This kind of gives you a full one page tutorial and touches on the major concerns. Unfortunately, our vendors choose not to own responsibility to help us make it work, so we have to do the hard part. Toughest is of course that either my HF or Jet 1.5 hp DC does an excellent job that looks perfect until I pull our my www.DylosProducts.com Pro particle counter. Then the whole ball game changes.

So from my web pages: Bottom Line: Please do not get overwhelmed and forget your goal is to protect yourself and those close to you from fine dust. I strongly recommend good fine dust collection and my pages share how, but until you can install good fine dust collection it is easy and affordable to get good fine dust protection. The best protection is to wear a good properly fit dual cartridge NIOSH approved respirator mask and make sure we don’t build up lots of fine dust by keeping our shops aired out. The best way to avoid fine dust build up is to open our main doors a bit and blow a strong fan out a side door or window to create a good airflow through our shops. Our particle counters show for best protection we need to put on our respirator mask and start venting our shop before we start making fine dust and both the mask and fan need to stay on for about a half hour after we stop making fine dust.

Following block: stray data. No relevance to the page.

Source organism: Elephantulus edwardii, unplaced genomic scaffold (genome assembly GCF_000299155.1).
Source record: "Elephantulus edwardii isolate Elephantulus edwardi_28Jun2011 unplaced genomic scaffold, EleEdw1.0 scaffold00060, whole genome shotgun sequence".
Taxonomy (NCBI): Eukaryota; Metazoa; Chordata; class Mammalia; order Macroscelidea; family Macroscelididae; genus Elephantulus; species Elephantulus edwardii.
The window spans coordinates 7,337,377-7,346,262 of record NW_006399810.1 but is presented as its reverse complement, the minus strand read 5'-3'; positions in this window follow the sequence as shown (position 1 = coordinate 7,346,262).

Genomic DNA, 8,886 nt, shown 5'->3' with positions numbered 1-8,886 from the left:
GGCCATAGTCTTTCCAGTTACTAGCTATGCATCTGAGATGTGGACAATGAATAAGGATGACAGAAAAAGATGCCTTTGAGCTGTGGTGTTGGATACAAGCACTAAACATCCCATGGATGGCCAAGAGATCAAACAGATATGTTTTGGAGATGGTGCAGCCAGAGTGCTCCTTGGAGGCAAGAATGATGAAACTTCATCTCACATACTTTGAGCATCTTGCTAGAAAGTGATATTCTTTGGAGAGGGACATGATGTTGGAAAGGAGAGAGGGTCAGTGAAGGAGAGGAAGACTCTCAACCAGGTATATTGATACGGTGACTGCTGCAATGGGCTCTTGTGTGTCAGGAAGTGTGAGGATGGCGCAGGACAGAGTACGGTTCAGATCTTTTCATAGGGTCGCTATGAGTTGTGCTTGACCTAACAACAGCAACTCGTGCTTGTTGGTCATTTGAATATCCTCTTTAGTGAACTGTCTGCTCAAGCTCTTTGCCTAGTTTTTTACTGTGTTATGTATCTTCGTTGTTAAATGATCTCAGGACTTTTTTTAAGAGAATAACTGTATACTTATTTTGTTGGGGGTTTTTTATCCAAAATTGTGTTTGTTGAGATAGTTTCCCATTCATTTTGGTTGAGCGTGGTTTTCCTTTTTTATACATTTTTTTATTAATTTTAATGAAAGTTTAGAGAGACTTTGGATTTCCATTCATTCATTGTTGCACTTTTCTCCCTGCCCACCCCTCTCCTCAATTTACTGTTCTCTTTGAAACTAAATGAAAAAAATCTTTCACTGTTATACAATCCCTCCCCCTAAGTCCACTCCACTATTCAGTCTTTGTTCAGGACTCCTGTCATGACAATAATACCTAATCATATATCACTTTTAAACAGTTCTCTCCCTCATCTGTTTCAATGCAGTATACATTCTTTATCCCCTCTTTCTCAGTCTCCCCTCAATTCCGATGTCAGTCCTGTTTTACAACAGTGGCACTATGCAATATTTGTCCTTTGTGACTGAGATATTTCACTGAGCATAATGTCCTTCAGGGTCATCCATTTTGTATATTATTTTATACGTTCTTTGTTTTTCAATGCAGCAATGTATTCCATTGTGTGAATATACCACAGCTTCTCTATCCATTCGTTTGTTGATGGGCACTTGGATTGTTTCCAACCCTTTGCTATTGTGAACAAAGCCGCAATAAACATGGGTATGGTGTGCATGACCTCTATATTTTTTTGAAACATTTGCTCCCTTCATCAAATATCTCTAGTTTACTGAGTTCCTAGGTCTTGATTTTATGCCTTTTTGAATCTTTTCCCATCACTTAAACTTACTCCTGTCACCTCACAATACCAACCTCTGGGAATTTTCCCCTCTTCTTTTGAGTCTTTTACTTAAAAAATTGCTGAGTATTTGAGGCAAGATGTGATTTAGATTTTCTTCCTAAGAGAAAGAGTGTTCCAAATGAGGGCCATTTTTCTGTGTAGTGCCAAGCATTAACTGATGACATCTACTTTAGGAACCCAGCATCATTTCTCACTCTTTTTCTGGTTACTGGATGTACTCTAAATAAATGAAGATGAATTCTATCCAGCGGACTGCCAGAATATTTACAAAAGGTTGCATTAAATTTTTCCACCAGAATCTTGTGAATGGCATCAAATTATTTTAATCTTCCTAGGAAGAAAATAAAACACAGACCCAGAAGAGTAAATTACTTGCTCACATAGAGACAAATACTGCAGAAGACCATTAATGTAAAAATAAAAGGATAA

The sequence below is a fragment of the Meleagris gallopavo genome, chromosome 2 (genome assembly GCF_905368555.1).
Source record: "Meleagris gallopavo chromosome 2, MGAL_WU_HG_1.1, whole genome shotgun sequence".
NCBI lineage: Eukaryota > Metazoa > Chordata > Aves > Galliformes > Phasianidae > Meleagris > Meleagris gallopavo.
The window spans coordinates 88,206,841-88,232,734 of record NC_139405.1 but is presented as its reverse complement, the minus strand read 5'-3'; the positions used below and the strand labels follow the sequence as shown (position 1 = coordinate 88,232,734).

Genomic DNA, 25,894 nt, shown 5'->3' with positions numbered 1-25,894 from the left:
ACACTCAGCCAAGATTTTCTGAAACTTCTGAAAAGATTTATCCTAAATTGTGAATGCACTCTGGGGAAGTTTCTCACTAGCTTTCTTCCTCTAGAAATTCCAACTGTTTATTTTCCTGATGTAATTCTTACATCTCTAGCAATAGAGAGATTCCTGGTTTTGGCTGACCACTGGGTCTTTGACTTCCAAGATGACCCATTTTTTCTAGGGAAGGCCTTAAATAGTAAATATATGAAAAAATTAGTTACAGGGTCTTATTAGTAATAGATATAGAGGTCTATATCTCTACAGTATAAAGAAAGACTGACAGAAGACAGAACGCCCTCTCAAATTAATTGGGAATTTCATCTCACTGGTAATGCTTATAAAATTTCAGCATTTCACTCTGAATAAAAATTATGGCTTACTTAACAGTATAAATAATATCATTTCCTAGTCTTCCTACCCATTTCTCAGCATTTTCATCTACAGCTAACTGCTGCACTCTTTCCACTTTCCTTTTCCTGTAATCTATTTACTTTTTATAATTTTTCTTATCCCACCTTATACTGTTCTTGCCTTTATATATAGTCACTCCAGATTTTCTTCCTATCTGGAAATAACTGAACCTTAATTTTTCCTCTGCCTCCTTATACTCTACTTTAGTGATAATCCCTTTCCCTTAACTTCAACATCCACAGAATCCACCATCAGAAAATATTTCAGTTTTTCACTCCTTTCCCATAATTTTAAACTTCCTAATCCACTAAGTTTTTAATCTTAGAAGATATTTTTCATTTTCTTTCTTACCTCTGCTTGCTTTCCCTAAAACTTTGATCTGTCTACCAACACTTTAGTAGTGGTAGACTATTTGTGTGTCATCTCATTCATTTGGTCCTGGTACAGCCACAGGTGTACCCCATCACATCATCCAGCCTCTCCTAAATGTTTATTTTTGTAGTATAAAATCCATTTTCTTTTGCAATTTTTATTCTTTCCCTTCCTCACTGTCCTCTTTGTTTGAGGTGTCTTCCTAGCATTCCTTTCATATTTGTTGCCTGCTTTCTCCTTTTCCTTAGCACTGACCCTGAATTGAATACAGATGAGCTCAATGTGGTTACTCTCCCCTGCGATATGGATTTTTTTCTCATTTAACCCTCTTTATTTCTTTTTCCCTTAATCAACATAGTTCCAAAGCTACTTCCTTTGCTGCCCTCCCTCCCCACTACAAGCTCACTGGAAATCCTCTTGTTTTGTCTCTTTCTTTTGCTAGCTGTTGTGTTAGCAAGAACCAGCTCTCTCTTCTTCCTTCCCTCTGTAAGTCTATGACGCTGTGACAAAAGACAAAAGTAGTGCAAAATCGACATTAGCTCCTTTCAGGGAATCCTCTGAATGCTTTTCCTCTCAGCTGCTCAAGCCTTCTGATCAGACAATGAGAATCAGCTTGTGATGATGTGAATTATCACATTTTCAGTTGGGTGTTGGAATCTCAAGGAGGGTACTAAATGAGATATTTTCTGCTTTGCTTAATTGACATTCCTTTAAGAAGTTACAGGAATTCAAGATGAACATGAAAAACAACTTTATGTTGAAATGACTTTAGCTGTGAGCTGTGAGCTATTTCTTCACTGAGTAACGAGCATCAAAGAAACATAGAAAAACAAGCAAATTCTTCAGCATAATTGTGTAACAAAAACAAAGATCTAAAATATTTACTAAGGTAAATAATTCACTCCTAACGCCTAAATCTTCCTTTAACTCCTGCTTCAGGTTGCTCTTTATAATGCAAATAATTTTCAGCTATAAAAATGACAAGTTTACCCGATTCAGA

-- "Man is the only animal which devours his own, for I can apply no milder term to the general prey of the rich on the poor." ~Thomas Jefferson